Outwitting the Plant Smugglers (Sep, 1936)

Apparently James Nevin Miller liked to recycle.

Outwitting the Plant Smugglers

Sometimes the smuggling of plants is innocently intended—the “law breakers” never giving a thought to the dangerous pests they might bring into the country with the fruit, plants or vegetables. On the other hand, some plant smuggling is done because of the money such contraband brings.



OLD BLADES MADE NEW and ready for SMOOTH shaving INSTANTLY by the


Always ready for use—Cannot wear out—Stropper is nickel steel — strop is finest horsehide. Made especially for Wafer Blades. Makes one set do the work of 12. Outfit complete sent prepaid upon receipt of $1. Money Order. Stropper alone 35c, silver or Money Order.

Rudolph Hardware Co., Dept. L, Smithfield St., Pittsburg, Pa.

People Who Live in Glass Houses (Sep, 1936)

Did they give this picture to an intern and say “Here, you have five minutes, write something!”? Because a quarter of the “article” is composed of the owner’s name and genealogy and the headline is just the first half of a proverb that has nothing to do with the piece.

Or maybe the Pinkham’s of Swamscott, Mass were notorious hypocrites, and an editor at Mechanics and Handicraft had been spurned by good old Lydia when she married that Gove bastard…

People Who Live in Glass Houses

Homes, with walls mostly of glass, are products of the new trend throughout the United States, and now, Miss Lydia Pinkham Gove, 48-year-old granddaughter of the late Lydia E. Pinkham, is building one in Swampscott, Mass., at a cost estimated between $20,000 and $25,000. (See sketch at the left.)

Air-powered Tricycle (Oct, 1937)

Air-powered Tricycle

UP IN Fairbanks, Alaska, a youth who likes to tinker has converted a discarded airplane dolly, an old bicycle wheel, and wrecked airplane parts, into an air-powered tricycle which attains a speed of 15 m.p.h.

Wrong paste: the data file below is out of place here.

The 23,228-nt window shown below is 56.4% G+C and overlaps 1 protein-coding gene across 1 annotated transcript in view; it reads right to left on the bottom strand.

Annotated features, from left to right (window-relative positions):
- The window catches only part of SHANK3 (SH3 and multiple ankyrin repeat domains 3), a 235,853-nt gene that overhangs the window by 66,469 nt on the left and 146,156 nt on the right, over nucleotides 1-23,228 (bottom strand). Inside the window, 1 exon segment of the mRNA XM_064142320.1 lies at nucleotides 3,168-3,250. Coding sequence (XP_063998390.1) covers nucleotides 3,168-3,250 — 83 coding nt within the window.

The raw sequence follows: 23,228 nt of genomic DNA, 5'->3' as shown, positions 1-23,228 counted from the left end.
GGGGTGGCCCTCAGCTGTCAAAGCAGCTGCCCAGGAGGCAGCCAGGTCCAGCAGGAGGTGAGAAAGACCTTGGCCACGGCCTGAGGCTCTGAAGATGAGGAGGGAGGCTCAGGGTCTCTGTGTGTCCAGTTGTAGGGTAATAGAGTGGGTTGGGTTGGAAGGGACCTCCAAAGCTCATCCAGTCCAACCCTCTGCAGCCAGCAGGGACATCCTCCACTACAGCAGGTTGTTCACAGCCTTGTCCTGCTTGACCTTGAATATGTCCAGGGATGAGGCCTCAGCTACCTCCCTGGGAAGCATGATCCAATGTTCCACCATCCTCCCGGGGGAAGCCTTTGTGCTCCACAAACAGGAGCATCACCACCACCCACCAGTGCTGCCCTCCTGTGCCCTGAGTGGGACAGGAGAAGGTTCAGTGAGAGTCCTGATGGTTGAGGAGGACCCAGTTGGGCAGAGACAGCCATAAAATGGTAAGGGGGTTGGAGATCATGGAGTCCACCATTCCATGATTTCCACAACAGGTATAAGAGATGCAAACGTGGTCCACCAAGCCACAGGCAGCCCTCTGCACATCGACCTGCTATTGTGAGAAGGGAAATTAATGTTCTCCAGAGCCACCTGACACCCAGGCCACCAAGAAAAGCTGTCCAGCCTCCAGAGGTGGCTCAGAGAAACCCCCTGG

Meet A Metal Master (Dec, 1950)

Sadly, it doesn’t seem that Mr. Bonson’s work ever became very popular. A quick Google search on his name only comes up with his wife’s 2011 obituary and an endorsement for his 1974 attempt at a seat on the Eugene city council.

Meet A Metal Master

The nation’s top stores sell the copper and brass products of a bearded Oregonian whose salesmen won’t let him shave.


Louis Frank Bonson of Eugene, Oregon, is a kindly man who loves his work, takes a lot of pains with it, and does not care whether he makes a great deal of money. Despite this, he can scarcely keep up with the orders that are flooding him from America’s most distinctive gift shops.

Airplane Field for Tall City Buildings (Oct, 1937)

This is one of those incredibly bad ideas that everyone seemed to have at the same time. Maybe it had to do with the coincidence of a fad for aviation and one for skyscrapers. Whatever the reason, they never really address the catastrophic consequences of a crash, nor the problems of traffic management.

Airplane Field for Tall City Buildings

New invention is expected to solve the problem of providing aviation facilities for large cities. Platforms are designed to operate on the roofs of large buildings and permit happy landings and easy take-offs.